Effects of a burst of formation of first-generation stars on the evolution of galaxies

Yasuhiro Shioya, Yoshiaki Taniguchi, Takashi Murayama, Shingo Nishiura, Tohru Nagao, Yuko Kakazu

Research output: Contribution to journalArticlepeer-review

4 Citations (Scopus)


First-generation (Population III) stars in the universe play an important role in the early enrichment of heavy elements in galaxies and intergalactic medium and thus affect the history of galaxies. The physical and chemical properties of primordial gas clouds are significantly different from those of present-day gas clouds observed in the nearby universe because the primordial gas clouds do not contain any heavy elements, which are important coolants in gas. Previous theoretical considerations have suggested that typical masses of the first-generation stars are between several solar masses and ≈10 M , although it has been argued that the formation of very massive stars (e.g., >100 M) is also likely. If stars with several solar masses are the most popular ones at the epoch of galaxy formation, most stars will evolve to hot (e.g., ≳ 105 K), luminous (∼104 L) stars with gaseous and dusty envelopes prior to going on to die as white dwarf stars. Although the duration of this phase is short (e.g., ∼105 yr), such evolved stars could contribute both to the ionization of gas in galaxies and to the production of a lot of dust grains if the formation of intermediate-mass stars is highly enhanced. We compare gaseous emission-line properties of such nebulae with some interesting high-redshift galaxies such as IRAS F10214+4724 and powerful radio galaxies.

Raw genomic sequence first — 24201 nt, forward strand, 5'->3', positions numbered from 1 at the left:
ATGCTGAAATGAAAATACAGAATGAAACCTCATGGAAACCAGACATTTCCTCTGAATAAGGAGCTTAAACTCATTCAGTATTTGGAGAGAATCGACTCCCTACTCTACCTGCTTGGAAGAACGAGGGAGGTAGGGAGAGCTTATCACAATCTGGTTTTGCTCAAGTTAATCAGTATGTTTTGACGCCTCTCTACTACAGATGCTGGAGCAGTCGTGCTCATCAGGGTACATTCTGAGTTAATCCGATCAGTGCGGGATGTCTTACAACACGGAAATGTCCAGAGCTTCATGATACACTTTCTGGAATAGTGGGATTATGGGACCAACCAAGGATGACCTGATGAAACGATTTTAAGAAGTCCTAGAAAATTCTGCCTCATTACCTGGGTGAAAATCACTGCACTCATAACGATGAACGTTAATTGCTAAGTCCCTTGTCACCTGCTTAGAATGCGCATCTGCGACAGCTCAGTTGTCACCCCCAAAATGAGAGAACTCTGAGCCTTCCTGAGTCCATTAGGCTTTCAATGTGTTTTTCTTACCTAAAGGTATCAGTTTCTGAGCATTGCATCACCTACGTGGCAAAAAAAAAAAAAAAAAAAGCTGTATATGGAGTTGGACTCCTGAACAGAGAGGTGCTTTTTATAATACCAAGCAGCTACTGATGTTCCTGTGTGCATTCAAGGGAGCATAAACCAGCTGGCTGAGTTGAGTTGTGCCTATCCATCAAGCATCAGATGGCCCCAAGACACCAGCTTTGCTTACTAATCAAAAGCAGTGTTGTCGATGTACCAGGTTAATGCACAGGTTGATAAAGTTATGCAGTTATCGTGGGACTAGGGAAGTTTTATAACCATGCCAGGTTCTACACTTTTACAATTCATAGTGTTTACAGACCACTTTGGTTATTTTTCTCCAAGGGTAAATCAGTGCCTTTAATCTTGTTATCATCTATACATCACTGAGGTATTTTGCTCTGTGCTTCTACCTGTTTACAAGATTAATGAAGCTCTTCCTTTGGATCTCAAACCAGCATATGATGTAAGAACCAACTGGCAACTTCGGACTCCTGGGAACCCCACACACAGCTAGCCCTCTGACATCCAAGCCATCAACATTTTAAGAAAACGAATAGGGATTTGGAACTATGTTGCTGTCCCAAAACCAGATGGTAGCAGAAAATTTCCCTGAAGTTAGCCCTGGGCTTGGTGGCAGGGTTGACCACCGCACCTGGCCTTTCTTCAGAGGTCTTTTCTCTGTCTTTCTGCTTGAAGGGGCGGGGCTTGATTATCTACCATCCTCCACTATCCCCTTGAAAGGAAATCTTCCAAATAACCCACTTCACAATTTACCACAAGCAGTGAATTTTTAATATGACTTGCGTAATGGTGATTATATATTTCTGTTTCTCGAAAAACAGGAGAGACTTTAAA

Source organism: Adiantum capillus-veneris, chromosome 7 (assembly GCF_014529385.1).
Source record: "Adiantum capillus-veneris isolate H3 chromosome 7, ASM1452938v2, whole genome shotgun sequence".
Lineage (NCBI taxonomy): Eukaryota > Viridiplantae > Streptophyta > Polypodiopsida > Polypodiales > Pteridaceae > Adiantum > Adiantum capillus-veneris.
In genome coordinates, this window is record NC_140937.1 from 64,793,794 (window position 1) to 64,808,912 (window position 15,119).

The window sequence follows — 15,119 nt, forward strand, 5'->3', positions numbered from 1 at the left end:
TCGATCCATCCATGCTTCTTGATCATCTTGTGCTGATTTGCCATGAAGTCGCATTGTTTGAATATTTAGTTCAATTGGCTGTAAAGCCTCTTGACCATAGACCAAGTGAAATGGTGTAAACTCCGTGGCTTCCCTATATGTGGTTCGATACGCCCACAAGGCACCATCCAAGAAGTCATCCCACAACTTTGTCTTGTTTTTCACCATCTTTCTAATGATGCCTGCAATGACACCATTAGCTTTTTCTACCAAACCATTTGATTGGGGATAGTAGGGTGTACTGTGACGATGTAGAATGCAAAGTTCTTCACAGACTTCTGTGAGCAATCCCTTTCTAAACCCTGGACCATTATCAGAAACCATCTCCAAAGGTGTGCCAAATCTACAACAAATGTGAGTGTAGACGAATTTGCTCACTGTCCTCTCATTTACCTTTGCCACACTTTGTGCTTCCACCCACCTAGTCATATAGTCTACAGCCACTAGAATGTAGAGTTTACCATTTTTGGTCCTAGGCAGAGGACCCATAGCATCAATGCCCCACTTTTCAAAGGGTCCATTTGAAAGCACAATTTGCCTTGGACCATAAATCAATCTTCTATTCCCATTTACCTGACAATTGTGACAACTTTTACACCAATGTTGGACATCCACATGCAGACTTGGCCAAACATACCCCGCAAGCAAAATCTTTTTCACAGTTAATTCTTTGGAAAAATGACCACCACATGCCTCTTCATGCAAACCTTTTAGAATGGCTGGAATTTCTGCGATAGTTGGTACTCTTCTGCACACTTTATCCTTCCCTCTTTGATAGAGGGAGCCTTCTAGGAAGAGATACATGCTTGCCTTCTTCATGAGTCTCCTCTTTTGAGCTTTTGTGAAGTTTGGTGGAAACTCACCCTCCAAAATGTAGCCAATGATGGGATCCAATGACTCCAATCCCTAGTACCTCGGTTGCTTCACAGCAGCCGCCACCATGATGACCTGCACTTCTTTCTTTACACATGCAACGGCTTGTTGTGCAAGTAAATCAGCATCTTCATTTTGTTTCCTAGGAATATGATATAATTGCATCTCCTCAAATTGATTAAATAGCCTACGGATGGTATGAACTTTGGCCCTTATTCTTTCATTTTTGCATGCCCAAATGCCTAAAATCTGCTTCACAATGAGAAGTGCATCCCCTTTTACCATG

Original languageEnglish
Pages (from-to)36-44
Number of pages9
JournalAstrophysical Journal
Issue number1 I
Publication statusPublished - 2002 Sept 1


  • Galaxies: evolution
  • Galaxies: formation
  • Galaxies: nuclei

ASJC Scopus subject areas

  • Astronomy and Astrophysics
  • Space and Planetary Science


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